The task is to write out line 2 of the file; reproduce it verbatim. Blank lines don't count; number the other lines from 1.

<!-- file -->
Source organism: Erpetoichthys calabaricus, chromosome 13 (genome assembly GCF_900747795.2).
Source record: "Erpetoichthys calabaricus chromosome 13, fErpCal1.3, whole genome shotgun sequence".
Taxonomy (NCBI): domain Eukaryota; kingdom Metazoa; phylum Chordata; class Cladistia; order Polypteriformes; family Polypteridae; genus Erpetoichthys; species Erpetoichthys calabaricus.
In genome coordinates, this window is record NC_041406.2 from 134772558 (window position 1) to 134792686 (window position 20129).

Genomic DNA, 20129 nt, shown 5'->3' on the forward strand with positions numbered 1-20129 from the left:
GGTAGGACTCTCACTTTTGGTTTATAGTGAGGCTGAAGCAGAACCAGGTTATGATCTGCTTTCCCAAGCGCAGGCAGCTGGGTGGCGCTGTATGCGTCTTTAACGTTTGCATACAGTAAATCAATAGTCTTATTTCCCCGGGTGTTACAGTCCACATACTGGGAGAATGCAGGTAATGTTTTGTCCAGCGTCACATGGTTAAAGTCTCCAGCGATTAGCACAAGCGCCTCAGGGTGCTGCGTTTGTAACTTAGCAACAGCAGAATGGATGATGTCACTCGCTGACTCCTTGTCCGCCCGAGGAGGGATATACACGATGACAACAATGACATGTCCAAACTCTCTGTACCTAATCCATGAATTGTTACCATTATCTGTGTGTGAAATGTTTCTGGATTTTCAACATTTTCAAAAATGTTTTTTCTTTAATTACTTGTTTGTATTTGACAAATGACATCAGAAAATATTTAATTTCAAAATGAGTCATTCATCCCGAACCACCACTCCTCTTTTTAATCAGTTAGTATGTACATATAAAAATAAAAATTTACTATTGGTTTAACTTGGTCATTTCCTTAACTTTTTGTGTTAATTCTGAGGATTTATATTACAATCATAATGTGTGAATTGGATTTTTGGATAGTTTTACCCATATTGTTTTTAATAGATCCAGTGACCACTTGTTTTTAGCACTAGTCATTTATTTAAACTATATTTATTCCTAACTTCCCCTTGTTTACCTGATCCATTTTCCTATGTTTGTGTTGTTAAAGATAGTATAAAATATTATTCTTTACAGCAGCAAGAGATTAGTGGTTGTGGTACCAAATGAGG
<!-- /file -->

Source record: "Erpetoichthys calabaricus chromosome 13, fErpCal1.3, whole genome shotgun sequence".